Osteosarcoma, Ewing sarcoma, and rhabdomyosarcoma cell lines were utilized to demonstrate feasibility across a variety of sarcomas. Transduction efficiency was assessed via FCM for ΔLNGFR expression (Fig. 1a). This read-out demonstrated the successful transduction of osteosarcoma (143B and KHOS-240S) cells. For Ewing sarcoma (A673) and rhabdomyosarcoma (RD) cells, FCM for ΔLNGFR expression was unable to differentiate transduced versus control cells due to endogenous LNGFR expression (Fig. 1b,c). These sarcomas were expanded without clonal selection to form single well spheroids. The specific production of IL-12 in the supernatant of transduced cell spheroids verified the successful LV transduction (Fig. 1d). Importantly, the transduction did not significantly alter the growth of tumor spheroids (Supplementary Figure S1). Additionally, the efficacy of the TMPK cell-fate control system was verified in the presence of increasing concentrations of AZT (Supplementary Figure S2a and S2b). Primary human sarcomas obtained and maintained in low passage culture were also transduced under the same conditions and demonstrated selective IL-12 secretion by ELISA (Fig. 1e).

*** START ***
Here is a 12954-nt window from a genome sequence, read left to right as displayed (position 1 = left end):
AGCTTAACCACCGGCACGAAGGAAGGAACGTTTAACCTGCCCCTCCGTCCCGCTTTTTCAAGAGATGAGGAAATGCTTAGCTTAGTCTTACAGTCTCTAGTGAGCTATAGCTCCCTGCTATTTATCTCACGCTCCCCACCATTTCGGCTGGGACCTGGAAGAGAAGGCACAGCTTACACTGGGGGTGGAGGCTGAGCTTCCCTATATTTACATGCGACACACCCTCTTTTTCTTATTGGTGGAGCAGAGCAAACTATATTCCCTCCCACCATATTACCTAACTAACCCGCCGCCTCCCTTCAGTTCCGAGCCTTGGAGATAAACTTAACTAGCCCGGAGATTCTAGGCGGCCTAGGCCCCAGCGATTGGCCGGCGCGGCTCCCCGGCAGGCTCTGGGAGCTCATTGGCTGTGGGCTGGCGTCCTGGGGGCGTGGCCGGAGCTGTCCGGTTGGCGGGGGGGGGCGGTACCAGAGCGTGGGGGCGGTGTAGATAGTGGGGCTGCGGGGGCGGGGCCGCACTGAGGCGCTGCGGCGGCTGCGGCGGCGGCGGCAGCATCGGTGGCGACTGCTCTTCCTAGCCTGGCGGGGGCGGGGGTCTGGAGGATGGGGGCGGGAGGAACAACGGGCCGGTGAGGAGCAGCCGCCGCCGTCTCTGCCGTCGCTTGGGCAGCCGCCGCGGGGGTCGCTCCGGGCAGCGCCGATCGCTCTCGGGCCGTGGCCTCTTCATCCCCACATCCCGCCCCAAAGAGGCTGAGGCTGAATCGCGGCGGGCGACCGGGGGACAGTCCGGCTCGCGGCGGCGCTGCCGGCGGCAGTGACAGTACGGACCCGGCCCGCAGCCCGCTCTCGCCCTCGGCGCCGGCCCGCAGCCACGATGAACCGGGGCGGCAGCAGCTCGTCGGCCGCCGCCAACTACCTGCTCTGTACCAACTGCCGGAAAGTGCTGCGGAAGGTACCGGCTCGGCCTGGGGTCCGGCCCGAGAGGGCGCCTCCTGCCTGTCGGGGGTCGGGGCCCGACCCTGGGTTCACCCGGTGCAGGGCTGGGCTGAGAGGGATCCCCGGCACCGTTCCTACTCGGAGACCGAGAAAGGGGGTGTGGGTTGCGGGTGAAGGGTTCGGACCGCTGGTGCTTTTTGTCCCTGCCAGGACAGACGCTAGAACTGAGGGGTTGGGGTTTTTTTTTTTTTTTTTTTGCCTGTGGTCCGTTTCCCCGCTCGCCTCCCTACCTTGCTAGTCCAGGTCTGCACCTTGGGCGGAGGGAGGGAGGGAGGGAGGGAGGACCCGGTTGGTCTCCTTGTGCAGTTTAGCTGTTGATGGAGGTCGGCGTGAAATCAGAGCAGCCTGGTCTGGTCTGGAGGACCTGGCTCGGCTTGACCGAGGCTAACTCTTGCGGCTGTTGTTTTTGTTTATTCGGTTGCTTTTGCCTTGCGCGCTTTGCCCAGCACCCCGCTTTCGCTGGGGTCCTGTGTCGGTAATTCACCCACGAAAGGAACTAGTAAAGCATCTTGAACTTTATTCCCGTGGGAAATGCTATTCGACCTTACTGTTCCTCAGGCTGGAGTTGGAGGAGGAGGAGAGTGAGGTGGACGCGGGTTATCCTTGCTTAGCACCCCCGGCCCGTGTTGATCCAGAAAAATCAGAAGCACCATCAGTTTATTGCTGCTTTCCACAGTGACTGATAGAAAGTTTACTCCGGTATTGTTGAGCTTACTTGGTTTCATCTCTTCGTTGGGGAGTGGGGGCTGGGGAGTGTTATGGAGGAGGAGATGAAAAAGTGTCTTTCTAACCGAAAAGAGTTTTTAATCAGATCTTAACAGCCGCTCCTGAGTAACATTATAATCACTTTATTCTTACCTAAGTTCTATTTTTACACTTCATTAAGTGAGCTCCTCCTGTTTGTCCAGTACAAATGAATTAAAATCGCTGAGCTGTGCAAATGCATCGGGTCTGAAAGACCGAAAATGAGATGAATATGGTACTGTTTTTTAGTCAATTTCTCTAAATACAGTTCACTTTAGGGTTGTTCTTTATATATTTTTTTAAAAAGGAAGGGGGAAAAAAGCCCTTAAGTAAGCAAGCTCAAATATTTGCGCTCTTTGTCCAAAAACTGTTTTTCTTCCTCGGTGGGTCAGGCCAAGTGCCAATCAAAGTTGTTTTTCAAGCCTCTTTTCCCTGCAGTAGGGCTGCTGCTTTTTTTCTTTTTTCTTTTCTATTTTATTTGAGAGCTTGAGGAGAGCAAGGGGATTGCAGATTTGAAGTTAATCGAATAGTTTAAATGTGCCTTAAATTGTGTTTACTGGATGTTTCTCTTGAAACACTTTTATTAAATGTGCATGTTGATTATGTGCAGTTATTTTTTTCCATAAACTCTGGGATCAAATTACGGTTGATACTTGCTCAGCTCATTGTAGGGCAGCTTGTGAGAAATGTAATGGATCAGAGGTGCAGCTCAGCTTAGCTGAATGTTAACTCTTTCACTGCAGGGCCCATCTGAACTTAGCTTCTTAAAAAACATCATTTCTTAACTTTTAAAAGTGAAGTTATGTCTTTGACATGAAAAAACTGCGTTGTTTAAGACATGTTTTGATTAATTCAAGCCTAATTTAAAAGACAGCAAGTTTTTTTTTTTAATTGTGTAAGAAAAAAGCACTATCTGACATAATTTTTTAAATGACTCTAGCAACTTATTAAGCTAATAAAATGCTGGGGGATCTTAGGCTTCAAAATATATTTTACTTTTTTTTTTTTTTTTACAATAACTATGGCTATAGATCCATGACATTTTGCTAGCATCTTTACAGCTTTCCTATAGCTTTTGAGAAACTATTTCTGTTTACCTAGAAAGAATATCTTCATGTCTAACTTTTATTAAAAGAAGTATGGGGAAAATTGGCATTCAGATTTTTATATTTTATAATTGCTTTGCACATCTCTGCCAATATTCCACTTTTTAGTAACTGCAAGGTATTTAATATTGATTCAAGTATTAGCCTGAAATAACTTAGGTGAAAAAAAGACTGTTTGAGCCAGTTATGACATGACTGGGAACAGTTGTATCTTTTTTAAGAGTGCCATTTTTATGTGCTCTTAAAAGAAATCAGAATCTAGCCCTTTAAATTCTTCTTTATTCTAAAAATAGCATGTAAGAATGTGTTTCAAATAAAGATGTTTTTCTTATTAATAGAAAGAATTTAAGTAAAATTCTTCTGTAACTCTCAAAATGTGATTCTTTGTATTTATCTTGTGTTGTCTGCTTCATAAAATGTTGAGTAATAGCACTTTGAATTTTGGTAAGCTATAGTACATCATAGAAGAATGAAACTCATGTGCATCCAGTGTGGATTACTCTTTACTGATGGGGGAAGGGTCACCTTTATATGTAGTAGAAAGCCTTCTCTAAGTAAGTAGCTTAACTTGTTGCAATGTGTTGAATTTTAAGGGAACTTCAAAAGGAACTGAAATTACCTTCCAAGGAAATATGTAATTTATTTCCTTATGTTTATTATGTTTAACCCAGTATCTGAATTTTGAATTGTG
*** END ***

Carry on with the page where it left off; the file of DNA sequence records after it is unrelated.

Figure 1

Human sarcoma lines for osteosarcoma (143B and KHOS-240S), Ewing sarcoma (A673), and rhabdomyosarcoma (RD) were transduced with LV/hu-IL-12 containing ΔLNGFR for surface tracking and cell-fate control. (a) LNGFR on the surface of the cell was measured by FCM > 72 h after transduction. (b,c) Surface LNGFR expression was quantified by percent positivity and mean fluorescent intensity (MFI). (d) The IL-12 concentration in the supernatant of transduced or non-transduced cells after 4-h incubation, measured by ELISA. Data represents 3 replicates measured in triplicate, displayed mean ± standard deviation. (e) Primary human sarcoma patient sample transduced with LV/hu-IL-12. Supernatant was collected 18 h after media change, and an IL-12 ELISA was performed. Individual transductions are displayed with mean ± standard deviation.

LV/hu-IL-12 transduction induces NK cell-mediated IFN-γ production